"Bayou Bill" Scifres
Dedicated to the conservation and enjoyment of Indiana's natural resources
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Recent Rambles
Copyright © 2008 by Bill Scifres


There are many joys inherent to gardening--and some setbacks--but generally speaking the good times roll from the time peas and the early root veggies come on to first frost the plusses outweigh the minuses.

The early rooters reach maturity earlier, so it makes sense that they should be first in the earth.

“First in, first out!” my father, the late Jacob Wesley Scifres, used to say in the early spring, when we were planting early veggies, and again when they were harvested for the table a scant month or 40 days later.

 There were some veggies that always spelled trouble, but he stayed with them in planning and planting. We never seemed to do well with sweet corn, for example. But the four or five rows of corn always anchored the garden and it always produced roasting ears very poorly.

Fortunately, Mel Ballard, a nearby Tampico farmer with a very green thumb, would drive his horse-drawn wagon to Crothersville with veggies of all kinds (including watermelons) to make the resident rounds twice a week. And though our garden produced many veggies, Mel’s melons and corn were always welcomed on our kitchen table.

Incidentally, I once worked for a newspaper that had a columnist imbued with the notion that to be really good, tasty food sweet corn had to be jerked from the stalk and minutes later plopped into boiling water.

“Hogwash!” I told him every year when he ran his fresh-corn column. He thought I was some kind of nut (maybe I was, and am), but in today’s modern world there are as many ways to prepare sweet corn for the table as there are Heinz Soups or English sparrows on my bird feeding station.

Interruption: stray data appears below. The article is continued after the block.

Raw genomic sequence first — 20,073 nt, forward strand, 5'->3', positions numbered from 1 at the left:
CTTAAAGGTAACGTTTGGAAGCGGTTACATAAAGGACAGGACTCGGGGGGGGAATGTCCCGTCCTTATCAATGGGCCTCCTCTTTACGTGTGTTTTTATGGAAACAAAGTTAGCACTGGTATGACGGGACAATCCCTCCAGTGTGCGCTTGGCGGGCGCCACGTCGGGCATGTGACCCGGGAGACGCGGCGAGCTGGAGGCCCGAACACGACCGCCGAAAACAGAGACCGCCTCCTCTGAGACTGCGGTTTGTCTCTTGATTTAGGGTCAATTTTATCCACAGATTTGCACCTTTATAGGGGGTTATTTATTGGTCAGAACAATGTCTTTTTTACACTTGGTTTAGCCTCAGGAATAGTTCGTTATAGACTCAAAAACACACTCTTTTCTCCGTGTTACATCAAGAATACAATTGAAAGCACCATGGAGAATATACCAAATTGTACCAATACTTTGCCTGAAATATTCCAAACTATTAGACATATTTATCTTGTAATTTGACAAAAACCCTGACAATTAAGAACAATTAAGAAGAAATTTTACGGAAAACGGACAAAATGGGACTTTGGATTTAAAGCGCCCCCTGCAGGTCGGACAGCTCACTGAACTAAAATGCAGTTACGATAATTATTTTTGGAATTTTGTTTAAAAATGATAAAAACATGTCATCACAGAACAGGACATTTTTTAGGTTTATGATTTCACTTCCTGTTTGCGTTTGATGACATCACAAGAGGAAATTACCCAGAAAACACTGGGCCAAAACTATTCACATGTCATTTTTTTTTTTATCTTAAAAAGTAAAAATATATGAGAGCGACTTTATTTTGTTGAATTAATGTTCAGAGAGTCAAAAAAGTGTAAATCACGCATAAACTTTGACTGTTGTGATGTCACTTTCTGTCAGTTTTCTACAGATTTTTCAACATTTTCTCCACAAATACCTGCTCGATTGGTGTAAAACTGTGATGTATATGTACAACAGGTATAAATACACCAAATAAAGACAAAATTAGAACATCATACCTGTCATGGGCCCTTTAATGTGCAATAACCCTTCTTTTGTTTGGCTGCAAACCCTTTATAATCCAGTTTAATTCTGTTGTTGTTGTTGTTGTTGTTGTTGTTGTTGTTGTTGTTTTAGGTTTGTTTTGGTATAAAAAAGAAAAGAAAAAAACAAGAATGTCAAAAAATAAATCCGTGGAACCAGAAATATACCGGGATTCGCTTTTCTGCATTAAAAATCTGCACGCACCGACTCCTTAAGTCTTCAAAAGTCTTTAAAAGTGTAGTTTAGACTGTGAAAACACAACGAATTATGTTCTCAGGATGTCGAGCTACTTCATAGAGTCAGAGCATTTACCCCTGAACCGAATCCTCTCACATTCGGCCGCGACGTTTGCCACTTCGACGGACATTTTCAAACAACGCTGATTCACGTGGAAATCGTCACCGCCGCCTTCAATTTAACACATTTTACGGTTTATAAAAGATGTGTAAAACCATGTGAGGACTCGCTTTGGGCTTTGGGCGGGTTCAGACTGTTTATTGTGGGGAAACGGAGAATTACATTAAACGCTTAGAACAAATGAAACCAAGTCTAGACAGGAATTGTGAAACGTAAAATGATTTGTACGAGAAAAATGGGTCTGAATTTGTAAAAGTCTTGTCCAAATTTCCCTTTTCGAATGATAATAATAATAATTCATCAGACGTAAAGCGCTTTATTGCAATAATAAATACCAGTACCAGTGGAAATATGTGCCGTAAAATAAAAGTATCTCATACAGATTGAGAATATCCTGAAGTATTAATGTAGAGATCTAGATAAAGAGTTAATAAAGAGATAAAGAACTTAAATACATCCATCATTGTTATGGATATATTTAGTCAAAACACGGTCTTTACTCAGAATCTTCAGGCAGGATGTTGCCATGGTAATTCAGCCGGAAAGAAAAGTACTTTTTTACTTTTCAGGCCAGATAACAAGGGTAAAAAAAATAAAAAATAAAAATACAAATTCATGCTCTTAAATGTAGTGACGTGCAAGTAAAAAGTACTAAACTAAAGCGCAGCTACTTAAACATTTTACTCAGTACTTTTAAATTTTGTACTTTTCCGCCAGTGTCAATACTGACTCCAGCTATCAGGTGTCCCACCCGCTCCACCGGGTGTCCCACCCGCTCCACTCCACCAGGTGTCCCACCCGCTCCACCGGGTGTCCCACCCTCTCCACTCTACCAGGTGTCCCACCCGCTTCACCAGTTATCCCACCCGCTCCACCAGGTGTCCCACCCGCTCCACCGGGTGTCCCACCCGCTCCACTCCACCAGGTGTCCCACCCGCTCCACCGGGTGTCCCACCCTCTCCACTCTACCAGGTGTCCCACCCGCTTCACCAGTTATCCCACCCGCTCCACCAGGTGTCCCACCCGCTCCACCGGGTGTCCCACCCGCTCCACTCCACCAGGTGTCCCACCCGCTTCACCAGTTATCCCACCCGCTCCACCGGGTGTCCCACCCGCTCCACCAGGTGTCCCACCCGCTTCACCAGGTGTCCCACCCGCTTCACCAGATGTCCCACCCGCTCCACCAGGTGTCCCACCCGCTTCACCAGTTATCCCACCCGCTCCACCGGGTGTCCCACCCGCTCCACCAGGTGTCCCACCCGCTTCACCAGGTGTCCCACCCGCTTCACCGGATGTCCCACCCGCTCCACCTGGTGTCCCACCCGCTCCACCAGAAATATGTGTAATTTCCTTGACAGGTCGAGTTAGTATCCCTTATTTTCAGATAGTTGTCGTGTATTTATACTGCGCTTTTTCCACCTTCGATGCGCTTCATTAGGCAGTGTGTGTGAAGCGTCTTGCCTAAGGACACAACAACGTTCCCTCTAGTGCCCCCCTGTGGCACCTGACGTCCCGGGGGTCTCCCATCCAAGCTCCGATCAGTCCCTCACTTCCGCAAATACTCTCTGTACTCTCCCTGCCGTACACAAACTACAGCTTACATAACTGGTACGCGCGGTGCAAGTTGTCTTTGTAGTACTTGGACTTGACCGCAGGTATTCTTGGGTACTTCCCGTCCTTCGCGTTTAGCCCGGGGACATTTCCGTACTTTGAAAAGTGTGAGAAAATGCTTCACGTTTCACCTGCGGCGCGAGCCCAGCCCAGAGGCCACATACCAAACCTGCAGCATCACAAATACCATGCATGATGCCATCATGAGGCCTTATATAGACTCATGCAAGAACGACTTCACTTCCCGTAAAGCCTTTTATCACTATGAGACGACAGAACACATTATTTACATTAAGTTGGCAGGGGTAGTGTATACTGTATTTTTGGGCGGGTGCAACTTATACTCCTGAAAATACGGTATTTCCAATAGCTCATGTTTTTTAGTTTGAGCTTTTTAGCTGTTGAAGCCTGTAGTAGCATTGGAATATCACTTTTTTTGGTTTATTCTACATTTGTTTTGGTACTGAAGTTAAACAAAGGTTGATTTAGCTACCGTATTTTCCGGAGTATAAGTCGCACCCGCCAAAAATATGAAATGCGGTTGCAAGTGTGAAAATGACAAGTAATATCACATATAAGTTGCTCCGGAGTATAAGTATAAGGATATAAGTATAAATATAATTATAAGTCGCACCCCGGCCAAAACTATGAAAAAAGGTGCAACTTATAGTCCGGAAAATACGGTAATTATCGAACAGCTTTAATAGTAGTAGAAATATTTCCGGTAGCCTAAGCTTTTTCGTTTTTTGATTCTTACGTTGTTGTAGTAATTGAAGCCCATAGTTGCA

(Note: Contrary to popular feeling, I rather like--and favor--my little covey of English sparrows--and the plethora of others. The song sparrow sits high and sings its song to tell me spring is nigh, but I haven’t heard it yet.)

I submit, in this modern day, that the best way to cook corn on the cob is to microwave it. Just remove most of the shucks, and plop it into the micro for four minutes per ear. The silks will come off with the shucks when done, and butter seasoning will put one in business.

Be assured, one does not have to break a leg hastening from corn patch to micro.

If one is inclined to work a little harder, Susan Kelly, Indianapolis, tells me that if you want the really best corn, you should shave it off the cob and fry it.

Frying corn gives the dish a little extra mileage with those dining. My mother and grandmother used to serve more people by adding to the corn in their old iron skillets a cup or so of well-cooked dried beans and at the end of the frying a cup or so of good crackers, well crumbled, and a cup of finely chopped sweet onion. It is a fantastic, stick-to-the-ribs dish.

To fry corn, one must cover the bottom of the skillet with cooking agent (some bacon fryings in the oil), but don’t overdo the cooking agent.

CREAM PIE--I recently ran across a recipe for Pumpkin Cream Pie (a no-cook version) while visiting with Mrs. Kathryn Keith at my old hometown, Crothersville, in Jackson County.

On making this pie, I found it so tasty, that I would like to share the recipe in this space. It follows: 

Pumpkin Cream Pie


1 large box instant vanilla Jello pudding
1 ½ cups cold milk (condensed OK)
1 ¼ cups pumpkin pulp (fresh, cooked and pureed OK)
1 small tub Cool Whip (sugar free OK)
1 teaspoon pumpkin pie mix


First: bake 9-inch pie shell. (Have it ready before pie is mixed.)
Second: Mix other ingredients in large bowl.
Third: Immediately, after mixing ingredients, pour them into baked pie shell.
Fourth: Refrigerate pie. It will soon set up.

Note: Kathryn believes the recipe--or slight modifications--would produce a pretty good pie with the sauce or rather thick puree of many other fruits and veggies--especially mashed sweet potatoes.

HOT TOMATO--This Beefsteak tomato from last year’s garden was photographed on a dinner plate. Eleven of the tomatoes surpassed a yardstick and ran to more than four feet, not to mention some fine “tomater” dishes.

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All columns are copyrighted by Bill Scifres and may not be reproduced in any form without prior permission from the author.  For reproduction permission and media usage fees, contact: Bill Scifres, 6420 East 116th Street, Fishers, IN 46038, E-mail: billscifres@aol.com

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